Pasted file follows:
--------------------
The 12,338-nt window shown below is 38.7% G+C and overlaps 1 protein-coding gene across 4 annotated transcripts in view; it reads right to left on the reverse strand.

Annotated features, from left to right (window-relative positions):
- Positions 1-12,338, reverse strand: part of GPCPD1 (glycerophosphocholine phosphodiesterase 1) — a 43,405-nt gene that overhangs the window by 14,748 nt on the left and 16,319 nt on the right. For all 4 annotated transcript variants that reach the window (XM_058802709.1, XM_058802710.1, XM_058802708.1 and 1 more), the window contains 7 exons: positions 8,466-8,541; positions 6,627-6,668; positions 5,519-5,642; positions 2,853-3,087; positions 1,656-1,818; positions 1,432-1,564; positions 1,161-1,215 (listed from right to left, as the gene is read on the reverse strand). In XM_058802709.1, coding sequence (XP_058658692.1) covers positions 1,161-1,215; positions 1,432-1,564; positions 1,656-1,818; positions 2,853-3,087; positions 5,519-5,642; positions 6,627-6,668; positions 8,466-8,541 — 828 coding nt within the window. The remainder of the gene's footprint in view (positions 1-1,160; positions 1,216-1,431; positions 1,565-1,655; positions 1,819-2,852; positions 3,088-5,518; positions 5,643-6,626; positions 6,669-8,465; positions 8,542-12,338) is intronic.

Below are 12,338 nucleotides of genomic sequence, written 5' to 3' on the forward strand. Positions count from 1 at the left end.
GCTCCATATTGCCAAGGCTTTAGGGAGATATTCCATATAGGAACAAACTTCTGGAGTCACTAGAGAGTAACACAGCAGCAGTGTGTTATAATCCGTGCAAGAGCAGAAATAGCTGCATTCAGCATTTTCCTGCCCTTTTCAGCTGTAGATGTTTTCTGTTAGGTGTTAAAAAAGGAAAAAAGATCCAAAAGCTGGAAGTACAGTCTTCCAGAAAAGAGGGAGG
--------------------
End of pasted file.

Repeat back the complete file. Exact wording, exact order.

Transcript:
The 12,338-nt window shown below is 38.7% G+C and overlaps 1 protein-coding gene across 4 annotated transcripts in view; it reads right to left on the reverse strand.

Annotated features, from left to right (window-relative positions):
- Positions 1-12,338, reverse strand: part of GPCPD1 (glycerophosphocholine phosphodiesterase 1) — a 43,405-nt gene that overhangs the window by 14,748 nt on the left and 16,319 nt on the right. For all 4 annotated transcript variants that reach the window (XM_058802709.1, XM_058802710.1, XM_058802708.1 and 1 more), the window contains 7 exons: positions 8,466-8,541; positions 6,627-6,668; positions 5,519-5,642; positions 2,853-3,087; positions 1,656-1,818; positions 1,432-1,564; positions 1,161-1,215 (listed from right to left, as the gene is read on the reverse strand). In XM_058802709.1, coding sequence (XP_058658692.1) covers positions 1,161-1,215; positions 1,432-1,564; positions 1,656-1,818; positions 2,853-3,087; positions 5,519-5,642; positions 6,627-6,668; positions 8,466-8,541 — 828 coding nt within the window. The remainder of the gene's footprint in view (positions 1-1,160; positions 1,216-1,431; positions 1,565-1,655; positions 1,819-2,852; positions 3,088-5,518; positions 5,643-6,626; positions 6,669-8,465; positions 8,542-12,338) is intronic.

Below are 12,338 nucleotides of genomic sequence, written 5' to 3' on the forward strand. Positions count from 1 at the left end.
GCTCCATATTGCCAAGGCTTTAGGGAGATATTCCATATAGGAACAAACTTCTGGAGTCACTAGAGAGTAACACAGCAGCAGTGTGTTATAATCCGTGCAAGAGCAGAAATAGCTGCATTCAGCATTTTCCTGCCCTTTTCAGCTGTAGATGTTTTCTGTTAGGTGTTAAAAAAGGAAAAAAGATCCAAAAGCTGGAAGTACAGTCTTCCAGAAAAGAGGGAGG